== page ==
What is simply required is that the Crown establish that the defendant and another individual were involved in unlawful activity with a common purpose when the secondary offence was committed.
The more complicated aspect of the doctrine of common intention is the relationship between the liability of the defendant accused of having a common intention, and the liability of the individual accused of committing the secondary offence, often referred to as the “accomplice”.
According to s. 23.1 of the Criminal Code of Canada the accomplice need not be convicted of the secondary offence, provided that there is evidence that the secondary offence was actually committed. This rule applies primarily in situations where the accomplice is acquitted because his or her criminal defence lawyer successfully raises a substantive defence or asserts that the defendant’s rights under the Canadian Charter of Rights and Freedoms have been breached.
In these situations, there may be compelling evidence that the acts constituting the crime took place; however, the defendant is not held liable based on other relevant circumstances. In such situations, the defendant accused of having a common intention may still be convicted.
However, in R. v. Zannini the court held that in situations where the accomplice is acquitted on the merits of the case, in other words in situations where the Crown cannot adduce sufficient evidence to prove that the accomplice committed the secondary offence, it is highly unlikely that the individual accused of having a common intention will be convicted.
The most critical component of the act element of the crime of common intention is the second component, which requires that the secondary offence be a probable consequence of carrying out the primary unlawful act.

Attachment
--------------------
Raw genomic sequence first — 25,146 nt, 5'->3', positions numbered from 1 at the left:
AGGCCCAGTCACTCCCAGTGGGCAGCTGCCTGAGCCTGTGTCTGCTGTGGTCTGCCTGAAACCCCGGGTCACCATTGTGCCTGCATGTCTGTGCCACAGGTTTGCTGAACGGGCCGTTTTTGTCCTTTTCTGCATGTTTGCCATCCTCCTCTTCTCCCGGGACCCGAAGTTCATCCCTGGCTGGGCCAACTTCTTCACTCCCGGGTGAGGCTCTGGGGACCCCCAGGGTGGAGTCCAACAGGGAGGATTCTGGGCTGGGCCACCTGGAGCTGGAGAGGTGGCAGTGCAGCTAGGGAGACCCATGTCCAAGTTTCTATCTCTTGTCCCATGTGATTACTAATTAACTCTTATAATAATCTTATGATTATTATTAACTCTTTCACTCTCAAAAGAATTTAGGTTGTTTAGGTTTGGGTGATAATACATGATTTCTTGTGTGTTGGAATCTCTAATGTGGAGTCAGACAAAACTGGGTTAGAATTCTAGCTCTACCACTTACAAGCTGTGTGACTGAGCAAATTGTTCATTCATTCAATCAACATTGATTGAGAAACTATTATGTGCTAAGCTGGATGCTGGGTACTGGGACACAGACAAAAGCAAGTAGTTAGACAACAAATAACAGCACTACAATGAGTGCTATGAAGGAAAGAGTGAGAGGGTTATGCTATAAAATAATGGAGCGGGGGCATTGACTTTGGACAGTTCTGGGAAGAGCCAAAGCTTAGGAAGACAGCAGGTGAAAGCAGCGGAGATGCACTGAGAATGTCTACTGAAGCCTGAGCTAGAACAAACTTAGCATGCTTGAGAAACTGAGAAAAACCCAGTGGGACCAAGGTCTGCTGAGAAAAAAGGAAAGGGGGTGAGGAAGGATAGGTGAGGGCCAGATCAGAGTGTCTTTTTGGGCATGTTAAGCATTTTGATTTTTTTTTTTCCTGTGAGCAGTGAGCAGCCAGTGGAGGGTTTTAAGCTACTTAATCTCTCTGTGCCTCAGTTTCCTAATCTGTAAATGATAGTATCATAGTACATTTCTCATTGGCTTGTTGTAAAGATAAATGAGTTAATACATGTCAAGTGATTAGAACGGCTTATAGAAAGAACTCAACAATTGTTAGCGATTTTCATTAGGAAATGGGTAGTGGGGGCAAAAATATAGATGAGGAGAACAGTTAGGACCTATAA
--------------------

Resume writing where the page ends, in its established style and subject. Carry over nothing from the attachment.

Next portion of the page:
The Crown must establish subjective or objective foresight of all the elements of the secondary offence. This means that it is sufficient for the Crown to show either that the accused individual in question had foresight of the secondary crime or tat a reasonable person in the accused’s circumstances would have had such foresight.
In R. v. Vasil the court explained that probable crimes are assessed objectively in light of circumstances known to the accused. According to the court in R. v. Govedarov the accused’s knowledge of his or her accomplice’s character and likely behaviour may be considered by the court at this stage. Moreover, the court confirmed in R. v. Barlett and again in R. v. Vang that the accused individual need not necessarily have had foresight of exactly how the crime would be committed.
Thus, it would be sufficient for the accused to reasonably foresee that, in the course of executing a common intention to rob a bank, a teller may be killed in the process; the accused need not specifically foresee the method (shooting, stabbing, suffication, etc.) with which the teller would be killed.
Both components of the act element are conceptually distinct from the mental element; however, analysis of the act element and mental element are often very similar. This is because the mental element for common intention is also twofold and each component conforms with one of the components of the act element.
Thus, in most situations where the mental element is proven, the act element must necessarily also be present. However, it is important to separate the two conceptually because in rare situations, for example situations where the defendant’s mental capacity is at issue, the act element and mental element must be considered separately.